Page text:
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From: Patent Tactics, George Brock-Nannestad


JOHN HALL wrote of personal experience:

> The Skully lathe table shaft had a single steel ball at the bottom of the
> table shaft. As it would distort after much use.

----- could we imagine that the end of the shaft would then "knead" the ball
around?

Removing it and inserting a
> nylon or teflon insert, and putting a point on the bottom of the shaft was the
> method used by some owners. Finding a machine shop that had a lathe big enough
> to handle the table (85lb ) was a problem. The advance ball did not stop the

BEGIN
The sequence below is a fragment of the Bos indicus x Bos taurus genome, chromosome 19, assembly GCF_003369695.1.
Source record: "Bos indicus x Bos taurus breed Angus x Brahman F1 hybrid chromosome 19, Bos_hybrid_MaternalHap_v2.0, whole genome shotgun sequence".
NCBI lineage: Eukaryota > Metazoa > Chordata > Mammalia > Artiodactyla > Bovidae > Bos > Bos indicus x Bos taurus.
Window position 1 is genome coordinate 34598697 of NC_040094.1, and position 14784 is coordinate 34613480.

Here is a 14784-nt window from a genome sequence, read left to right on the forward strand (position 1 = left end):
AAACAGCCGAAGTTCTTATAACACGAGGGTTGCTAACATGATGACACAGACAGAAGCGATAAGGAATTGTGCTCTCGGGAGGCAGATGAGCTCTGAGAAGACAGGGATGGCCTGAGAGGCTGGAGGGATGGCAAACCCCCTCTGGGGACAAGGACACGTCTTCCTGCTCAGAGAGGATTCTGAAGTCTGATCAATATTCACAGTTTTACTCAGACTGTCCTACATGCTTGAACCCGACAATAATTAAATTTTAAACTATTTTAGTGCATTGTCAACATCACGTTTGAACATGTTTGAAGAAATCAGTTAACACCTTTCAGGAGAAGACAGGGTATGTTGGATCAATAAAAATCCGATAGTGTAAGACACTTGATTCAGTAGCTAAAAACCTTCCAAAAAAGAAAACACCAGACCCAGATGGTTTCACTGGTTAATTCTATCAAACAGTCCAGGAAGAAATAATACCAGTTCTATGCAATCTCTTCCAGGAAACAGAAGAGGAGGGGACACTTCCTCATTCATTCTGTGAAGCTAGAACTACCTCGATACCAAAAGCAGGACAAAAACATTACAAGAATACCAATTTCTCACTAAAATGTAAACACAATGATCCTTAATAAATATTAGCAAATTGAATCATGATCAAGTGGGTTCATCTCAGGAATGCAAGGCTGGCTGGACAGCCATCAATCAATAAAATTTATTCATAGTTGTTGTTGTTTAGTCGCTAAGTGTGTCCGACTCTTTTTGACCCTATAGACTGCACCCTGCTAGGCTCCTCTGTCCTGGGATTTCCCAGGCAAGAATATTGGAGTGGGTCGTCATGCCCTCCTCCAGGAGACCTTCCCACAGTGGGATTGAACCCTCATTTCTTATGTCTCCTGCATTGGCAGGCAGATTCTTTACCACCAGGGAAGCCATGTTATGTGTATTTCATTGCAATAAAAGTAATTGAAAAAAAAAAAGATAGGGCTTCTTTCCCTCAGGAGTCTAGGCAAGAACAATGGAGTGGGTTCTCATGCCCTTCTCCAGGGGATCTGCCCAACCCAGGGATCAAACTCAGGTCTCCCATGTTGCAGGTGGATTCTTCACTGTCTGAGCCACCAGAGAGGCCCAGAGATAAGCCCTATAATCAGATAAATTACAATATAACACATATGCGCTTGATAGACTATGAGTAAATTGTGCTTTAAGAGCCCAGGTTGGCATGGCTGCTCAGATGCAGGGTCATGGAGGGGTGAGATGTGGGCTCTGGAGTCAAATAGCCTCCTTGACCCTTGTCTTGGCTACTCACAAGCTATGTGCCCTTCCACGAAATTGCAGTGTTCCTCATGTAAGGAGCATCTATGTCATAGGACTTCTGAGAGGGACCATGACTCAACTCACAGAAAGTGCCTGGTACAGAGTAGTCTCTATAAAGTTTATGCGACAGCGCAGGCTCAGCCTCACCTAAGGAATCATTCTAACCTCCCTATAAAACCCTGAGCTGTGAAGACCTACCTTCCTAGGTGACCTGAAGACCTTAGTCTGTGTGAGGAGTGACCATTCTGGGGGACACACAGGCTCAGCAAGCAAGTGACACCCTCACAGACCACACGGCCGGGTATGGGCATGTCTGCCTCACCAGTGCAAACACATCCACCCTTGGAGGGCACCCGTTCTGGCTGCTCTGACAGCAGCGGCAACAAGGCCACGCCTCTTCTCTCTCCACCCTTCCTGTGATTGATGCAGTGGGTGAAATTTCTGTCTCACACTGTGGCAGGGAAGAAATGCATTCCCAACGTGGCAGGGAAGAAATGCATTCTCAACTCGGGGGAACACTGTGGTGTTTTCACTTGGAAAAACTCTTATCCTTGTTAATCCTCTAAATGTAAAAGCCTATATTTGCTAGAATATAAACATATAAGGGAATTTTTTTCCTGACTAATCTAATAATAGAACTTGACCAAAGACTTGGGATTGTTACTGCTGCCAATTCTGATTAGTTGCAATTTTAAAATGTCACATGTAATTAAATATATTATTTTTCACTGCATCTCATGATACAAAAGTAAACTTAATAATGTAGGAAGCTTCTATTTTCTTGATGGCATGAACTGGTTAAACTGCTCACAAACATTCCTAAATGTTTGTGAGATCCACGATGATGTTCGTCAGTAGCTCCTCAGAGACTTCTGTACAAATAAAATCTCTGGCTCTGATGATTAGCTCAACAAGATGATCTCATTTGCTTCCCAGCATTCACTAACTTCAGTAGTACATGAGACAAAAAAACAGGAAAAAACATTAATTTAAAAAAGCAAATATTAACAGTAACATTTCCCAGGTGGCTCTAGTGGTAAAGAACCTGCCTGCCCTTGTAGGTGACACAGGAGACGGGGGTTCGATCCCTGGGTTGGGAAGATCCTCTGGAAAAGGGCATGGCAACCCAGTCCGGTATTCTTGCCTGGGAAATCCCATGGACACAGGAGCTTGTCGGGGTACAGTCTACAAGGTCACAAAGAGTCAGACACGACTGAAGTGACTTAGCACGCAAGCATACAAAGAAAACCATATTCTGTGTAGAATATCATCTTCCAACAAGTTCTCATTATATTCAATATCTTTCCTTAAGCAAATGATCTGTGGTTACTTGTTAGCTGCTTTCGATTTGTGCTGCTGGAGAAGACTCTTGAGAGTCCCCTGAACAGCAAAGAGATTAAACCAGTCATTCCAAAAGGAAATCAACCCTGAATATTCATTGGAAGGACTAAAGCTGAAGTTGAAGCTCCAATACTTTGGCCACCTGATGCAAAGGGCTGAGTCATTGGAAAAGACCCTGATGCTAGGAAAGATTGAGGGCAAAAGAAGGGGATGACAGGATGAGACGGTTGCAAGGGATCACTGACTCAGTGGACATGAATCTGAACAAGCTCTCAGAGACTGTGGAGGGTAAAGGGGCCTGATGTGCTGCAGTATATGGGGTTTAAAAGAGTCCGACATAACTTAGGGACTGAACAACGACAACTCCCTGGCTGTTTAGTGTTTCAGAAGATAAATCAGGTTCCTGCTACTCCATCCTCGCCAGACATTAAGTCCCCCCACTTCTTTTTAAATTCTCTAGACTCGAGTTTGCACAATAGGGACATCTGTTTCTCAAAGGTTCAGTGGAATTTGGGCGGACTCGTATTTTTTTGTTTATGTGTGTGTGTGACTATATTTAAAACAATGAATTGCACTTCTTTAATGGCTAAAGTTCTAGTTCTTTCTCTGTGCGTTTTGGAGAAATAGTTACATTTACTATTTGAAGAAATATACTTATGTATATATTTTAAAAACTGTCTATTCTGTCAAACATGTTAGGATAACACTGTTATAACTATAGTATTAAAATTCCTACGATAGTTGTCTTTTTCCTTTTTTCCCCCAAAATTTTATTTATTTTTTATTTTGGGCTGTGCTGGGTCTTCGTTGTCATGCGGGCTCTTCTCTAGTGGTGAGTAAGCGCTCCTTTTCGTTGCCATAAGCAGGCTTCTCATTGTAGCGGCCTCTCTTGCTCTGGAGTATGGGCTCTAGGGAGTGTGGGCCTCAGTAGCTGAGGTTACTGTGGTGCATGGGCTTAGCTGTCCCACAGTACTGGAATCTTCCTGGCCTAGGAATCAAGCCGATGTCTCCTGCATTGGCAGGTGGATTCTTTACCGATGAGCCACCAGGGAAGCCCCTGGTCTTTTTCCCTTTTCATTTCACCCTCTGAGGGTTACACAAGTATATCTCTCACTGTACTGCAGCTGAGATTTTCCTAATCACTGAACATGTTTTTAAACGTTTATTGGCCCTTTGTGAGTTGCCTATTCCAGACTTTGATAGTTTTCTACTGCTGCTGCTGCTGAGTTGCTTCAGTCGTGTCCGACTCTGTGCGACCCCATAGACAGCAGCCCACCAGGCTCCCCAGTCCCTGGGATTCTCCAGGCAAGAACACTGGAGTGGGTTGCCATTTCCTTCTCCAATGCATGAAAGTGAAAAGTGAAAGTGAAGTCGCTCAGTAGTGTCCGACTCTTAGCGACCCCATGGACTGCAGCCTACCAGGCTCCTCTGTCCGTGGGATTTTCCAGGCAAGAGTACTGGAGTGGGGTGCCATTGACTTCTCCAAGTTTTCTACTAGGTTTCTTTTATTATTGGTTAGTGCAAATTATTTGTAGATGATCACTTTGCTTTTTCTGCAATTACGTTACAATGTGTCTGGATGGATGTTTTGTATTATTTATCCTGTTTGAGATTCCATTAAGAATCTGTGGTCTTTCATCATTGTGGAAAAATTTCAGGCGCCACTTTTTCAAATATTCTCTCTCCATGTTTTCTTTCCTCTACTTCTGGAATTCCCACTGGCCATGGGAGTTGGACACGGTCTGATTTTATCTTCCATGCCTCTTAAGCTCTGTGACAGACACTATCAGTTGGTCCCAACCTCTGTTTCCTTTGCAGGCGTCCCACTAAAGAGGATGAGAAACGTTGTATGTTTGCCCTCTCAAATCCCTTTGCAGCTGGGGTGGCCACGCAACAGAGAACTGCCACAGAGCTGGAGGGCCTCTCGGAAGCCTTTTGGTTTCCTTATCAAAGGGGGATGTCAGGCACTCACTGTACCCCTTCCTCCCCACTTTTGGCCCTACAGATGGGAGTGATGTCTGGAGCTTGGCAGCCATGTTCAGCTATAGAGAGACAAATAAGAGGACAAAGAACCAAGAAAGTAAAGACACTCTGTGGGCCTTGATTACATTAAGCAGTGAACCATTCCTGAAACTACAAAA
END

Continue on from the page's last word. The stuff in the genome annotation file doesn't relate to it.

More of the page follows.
> vertical spokes. Some times it would reduce the debth and sometimes it made it
> worse. This was more of a problem with the variable pitch mod. than with fixed
> pitch.

----- the precise number 54 spokes indicating precisely 30 Hz somehow calls
for an electrical explanation with 60 cycles mains. A simple rectification of
60 Hz gives a unidirectional impulse at 30 Hz, but that would then need to be
transferred to a vertical force. If rubber mounts were sagging, conceivably a
mechanical rectification of something vibrating at 60 Hz could occur, but
where? The magnetostriction that causes the audible hum is a 120 Hz effect.
And if advance ball does not help, there must be an unhealthy resonance
somewhere. Certainly something a service engineer ought to have looked into.

This was spoken (no pun inteded) by someone without personal experience with
Scully lathes.

Kind regards,


George